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Why do defaults affect behavior? Experimental evidence from Afghanistan

Joshua Blumenstock, Mike Callen and Tarek Ghani

LSE Research Online Documents on Economics from London School of Economics and Political Science, LSE Library

Abstract: We report on an experiment examining why default options impact behavior. By randomly assigning employees to different varieties of a salary-linked savings account, we find that default enrollment increases participation by 40 percentage points—an effect equivalent to providing a 50% matching incentive. We then use a series of experimental interventions to differentiate between explanations for the default effect, which we conclude is driven largely by present-biased preferences and the cognitive cost of thinking through different savings scenarios. Default assignment also changes employees' attitudes toward saving, and makes them more likely to actively decide to save after the study concludes.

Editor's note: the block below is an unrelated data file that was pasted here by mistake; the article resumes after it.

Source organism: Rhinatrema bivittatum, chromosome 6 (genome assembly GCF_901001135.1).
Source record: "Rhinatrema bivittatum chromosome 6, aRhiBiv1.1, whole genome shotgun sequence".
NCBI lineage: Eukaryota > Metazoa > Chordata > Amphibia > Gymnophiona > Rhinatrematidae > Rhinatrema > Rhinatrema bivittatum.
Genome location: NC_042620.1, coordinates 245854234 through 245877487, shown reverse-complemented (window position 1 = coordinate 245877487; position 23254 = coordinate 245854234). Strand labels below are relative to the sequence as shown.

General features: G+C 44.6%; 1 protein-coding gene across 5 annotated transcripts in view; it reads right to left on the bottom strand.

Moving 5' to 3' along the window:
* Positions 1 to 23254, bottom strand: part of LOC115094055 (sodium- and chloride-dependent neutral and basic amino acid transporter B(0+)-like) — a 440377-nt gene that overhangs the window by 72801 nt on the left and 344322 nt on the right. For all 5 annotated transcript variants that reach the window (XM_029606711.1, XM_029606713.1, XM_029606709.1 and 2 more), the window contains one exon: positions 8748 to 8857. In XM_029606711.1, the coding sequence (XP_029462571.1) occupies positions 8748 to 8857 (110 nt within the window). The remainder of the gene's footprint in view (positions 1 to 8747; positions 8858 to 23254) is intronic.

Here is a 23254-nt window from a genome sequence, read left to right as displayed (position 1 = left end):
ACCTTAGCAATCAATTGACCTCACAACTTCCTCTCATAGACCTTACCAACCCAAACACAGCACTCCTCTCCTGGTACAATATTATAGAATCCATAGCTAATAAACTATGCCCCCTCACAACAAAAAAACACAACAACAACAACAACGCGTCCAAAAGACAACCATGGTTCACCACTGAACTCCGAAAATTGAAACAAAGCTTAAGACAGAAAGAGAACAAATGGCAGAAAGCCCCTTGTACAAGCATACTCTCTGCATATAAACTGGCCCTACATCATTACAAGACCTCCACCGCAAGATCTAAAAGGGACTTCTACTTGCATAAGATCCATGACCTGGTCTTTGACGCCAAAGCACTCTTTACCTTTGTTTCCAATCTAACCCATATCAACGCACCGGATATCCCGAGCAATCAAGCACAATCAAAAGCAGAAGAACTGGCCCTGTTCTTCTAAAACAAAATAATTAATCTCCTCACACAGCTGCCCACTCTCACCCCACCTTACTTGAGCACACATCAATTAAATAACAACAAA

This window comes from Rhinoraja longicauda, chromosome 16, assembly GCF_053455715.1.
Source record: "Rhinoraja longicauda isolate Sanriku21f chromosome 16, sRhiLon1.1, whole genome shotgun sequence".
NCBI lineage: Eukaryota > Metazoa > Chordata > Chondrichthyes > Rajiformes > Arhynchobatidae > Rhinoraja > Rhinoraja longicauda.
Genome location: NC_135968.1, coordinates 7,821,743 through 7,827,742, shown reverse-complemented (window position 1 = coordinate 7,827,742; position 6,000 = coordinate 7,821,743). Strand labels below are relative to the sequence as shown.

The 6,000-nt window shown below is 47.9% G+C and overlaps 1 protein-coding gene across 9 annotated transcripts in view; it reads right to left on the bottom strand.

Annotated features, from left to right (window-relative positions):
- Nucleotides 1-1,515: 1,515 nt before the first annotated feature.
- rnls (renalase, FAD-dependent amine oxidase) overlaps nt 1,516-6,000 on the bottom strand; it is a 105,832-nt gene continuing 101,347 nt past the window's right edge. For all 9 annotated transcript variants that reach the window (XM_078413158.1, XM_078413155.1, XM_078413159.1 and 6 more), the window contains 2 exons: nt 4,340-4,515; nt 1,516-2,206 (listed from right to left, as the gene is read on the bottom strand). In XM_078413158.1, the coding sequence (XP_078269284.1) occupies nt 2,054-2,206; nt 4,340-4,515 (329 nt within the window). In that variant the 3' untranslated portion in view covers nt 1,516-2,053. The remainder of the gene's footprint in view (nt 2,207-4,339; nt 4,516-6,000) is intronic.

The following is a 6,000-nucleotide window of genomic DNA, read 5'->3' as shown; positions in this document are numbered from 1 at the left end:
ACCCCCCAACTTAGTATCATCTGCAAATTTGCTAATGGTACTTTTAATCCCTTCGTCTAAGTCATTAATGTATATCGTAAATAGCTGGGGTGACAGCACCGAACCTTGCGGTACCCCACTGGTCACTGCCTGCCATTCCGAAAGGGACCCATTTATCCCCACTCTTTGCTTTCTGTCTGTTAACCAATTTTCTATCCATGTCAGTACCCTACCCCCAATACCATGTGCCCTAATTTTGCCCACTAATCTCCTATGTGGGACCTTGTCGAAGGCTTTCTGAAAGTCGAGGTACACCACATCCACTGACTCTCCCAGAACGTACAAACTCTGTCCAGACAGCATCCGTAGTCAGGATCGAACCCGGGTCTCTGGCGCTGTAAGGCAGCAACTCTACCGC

Keywords: defaults savings; behavioral models; peer effects; digital finance; mobile money (search for similar items in EconPapers)
JEL-codes: D14 (search for similar items in EconPapers)
Pages: 99 pages
Date: 2018-10-01
New Economics Papers: this item is included in nep-exp and nep-mfd
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Citations: View citations in EconPapers (7) Track citations by RSS feed

Published in American Economic Review, 1, October, 2018, 108(10), pp. 2868 – 2901. ISSN: 0002-8282

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http://eprints.lse.ac.uk/102899/ Open access version. (application/pdf)

Related works:
Journal Article: Why Do Defaults Affect Behavior? Experimental Evidence from Afghanistan (2018) Downloads
Working Paper: Why Do Defaults Affect Behavior? Experimental Evidence from Afghanistan (2017) Downloads
Working Paper: Why Do Defaults Affect Behavior? Experimental Evidence from Afghanistan (2017) Downloads
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